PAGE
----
Release date: October 5, 2015
Eliam Prince is finally where he wants to be in his late father’s shipping enterprise: at the helm and ready to navigate. However, when a mysterious car tries to run him off the road on his first day as CEO, it’s clear he needs a personal bodyguard—even if the idea annoys him to no end.
Winter Wyn has built a thriving personal security business after surviving a horrific tour in the Middle East. Eliam is just a routine middle-of-the-night call—until she arrives at his penthouse, where it’s clear her strict policy of not mixing business and pleasure with her clients is in serious trouble. Keeping this man safe—from sabotage, blackmailers, assassins, and his own stubborn pride—isn’t nearly as hard as protecting her own heart.
But as the stakes rise, Eliam and Winter have no choice but to break all the rules if they want to survive. Fans of Castle will love the sparks that fly on this most unlikely couple’s journey to their happily ever after.
by Dana Volney
Dana Volney lets her imagination roam free in Wyoming where she writes romances and helps local businesses succeed with her marketing consulting company.
An excerpt from Protecting the Prince:
“Wipe that damn smile off your face,” Franklin Black’s voice rasped.
Eliam Prince raised his eyebrows and stared at his stepfather’s beady eyes, tailored pinstriped suit, and indignant stance. This was never your company, old man.
“I’ll have your things boxed up and sent to you.” Eliam unbuttoned the last button on his steel-gray suit jacket and sat in the oversized sherry-colored leather chair—the president’s seat. His rightful seat. “Louis will show you out.” He nodded to Prince Industries’ head of security.
Franklin slammed his thick whiskey glass against the credenza lined with a fully stocked bar in crystal containers of all shapes and sizes. “This isn’t the end.” His scowl cut across the expanse of the office and satisfaction settled into Eliam’s chest.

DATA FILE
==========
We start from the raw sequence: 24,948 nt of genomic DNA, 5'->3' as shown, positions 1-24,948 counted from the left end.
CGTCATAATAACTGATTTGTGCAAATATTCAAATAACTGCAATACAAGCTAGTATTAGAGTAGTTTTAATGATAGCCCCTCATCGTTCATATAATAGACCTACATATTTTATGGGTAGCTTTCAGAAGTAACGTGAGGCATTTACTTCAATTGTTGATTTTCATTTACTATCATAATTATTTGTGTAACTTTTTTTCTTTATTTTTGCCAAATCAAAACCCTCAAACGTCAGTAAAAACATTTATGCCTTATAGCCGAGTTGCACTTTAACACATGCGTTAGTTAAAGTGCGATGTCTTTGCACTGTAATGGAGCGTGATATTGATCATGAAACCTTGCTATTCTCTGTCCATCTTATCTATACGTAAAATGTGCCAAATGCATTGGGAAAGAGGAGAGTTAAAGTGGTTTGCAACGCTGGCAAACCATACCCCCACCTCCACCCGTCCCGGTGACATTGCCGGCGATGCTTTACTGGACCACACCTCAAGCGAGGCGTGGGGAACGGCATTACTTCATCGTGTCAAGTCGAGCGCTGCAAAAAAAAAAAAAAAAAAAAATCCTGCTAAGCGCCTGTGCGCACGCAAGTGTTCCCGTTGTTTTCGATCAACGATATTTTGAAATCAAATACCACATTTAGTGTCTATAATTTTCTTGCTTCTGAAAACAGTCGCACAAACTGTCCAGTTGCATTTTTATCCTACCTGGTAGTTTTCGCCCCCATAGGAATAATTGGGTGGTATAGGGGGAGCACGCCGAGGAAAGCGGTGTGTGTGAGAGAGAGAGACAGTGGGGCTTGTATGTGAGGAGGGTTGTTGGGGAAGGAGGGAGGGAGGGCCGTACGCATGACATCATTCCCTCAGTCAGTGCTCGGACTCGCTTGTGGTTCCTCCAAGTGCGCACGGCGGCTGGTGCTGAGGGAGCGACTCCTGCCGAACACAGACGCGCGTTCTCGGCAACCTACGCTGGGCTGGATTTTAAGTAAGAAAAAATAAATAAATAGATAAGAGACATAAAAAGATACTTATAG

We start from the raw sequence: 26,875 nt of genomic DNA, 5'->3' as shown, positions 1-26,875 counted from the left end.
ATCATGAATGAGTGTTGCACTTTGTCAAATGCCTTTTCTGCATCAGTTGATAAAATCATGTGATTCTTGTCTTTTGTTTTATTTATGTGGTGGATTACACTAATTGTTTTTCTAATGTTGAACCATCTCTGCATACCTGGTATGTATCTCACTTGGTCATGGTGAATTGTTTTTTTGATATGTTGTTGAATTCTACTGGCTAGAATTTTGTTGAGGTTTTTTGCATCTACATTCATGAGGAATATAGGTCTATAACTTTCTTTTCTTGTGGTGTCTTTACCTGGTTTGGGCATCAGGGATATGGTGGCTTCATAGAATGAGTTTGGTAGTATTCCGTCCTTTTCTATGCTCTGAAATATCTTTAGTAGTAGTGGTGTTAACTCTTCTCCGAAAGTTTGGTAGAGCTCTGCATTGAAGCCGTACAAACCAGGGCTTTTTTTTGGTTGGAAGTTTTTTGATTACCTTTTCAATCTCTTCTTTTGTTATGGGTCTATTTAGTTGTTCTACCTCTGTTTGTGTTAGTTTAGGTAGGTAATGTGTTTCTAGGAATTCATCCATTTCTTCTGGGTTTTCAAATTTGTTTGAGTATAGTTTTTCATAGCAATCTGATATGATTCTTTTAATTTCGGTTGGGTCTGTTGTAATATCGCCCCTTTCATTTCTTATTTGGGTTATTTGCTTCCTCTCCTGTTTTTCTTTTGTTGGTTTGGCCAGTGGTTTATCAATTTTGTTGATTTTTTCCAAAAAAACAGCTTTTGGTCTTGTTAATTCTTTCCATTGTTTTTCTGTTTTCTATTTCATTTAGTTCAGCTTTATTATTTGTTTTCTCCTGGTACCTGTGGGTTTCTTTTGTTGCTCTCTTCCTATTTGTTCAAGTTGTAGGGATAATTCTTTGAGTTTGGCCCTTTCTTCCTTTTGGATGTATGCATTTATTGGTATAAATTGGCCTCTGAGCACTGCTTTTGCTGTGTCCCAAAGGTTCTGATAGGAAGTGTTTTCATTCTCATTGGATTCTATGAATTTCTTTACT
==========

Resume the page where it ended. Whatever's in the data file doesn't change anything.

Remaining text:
Oh yes, it was. It was the end of bad times and the first day of a turnaround that would make a positive legacy for his family—he was going to make the company what it once had been. Great. Franklin had never been welcome, not by Eliam. And vice versa. The only thing they’d ever had in common was his mother, and now she was gone. The pain that tightened his chest after a month remained fresh and rampant.
“My mother’s shares are now mine, not yours, and the board agrees it’s time for ownership to be restored to blood.” Eliam’s words were clipped, but that wasn’t nearly as rude as leaping from his seat to strangle the man who had already taken so much from him would be.
Easy, man, you won’t get it all back in a day.
Eliam nearly had to pinch his wrist, inconspicuously of course, to see if this was just another dream. Eight years of putting up with his stepfather lording it over what his mother and real father did wrong—never right—all while profits tanked under Franklin’s watch. Those long years had felt like a lifetime, and now the nightmare was finally over.
Louis corralled Franklin and led him out of Eliam’s office to the elevator. Eliam tuned out Franklin’s echoing angry words: you won’t make it, you have no idea what you’re doing. He’d never have to hear that asshole’s voice again—and that would still be too soon.
Eliam looked up from his laptop to see Louis Jackson filling half of the doorway. He could’ve seen only Louis’s outline and would’ve known it was him by the edges of his pressed, short-sleeved shirt, Dockers, and flattop haircut.
“That went as well as expected.” Louis grabbed a beer from behind the credenza and sat on the black leather couch in the middle of the office. “There’s a screw loose with that one. I think we have a problem.”
“Problem?” It was over—he’d been voted out, unanimously.
“I think we need to get you personal security for a while.”
“Not necessary. He’s harmless.” Eliam leaned back in his chair and peered out the wall of windows at the downtown Seattle lights shining from tall buildings and stacked dwellings. From his vantage point, the waterfront was peaceful on the cool, September night.
“Desperate men do desperate things.” Louis shook his head and drank from his beer.
There’d always been an edge to Franklin, a ruthlessness that seemed a little too close to the surface for Eliam’s comfort. But surely Louis was going overboard painting him as a minion from the dark side—there had to be some good for such a kind, gentle, selfless woman like Eliam’s mother to love him. In tomorrow’s light of day, everyone would settle the hell down and business would go back to normal. Greed, incompetence, recklessness, and pride were not pleasant family dinner topics, but they weren’t criminal either.
“He’ll get over it.” Why in the hell were they talking about Franklin? He didn’t matter anymore. “He has no recourse.”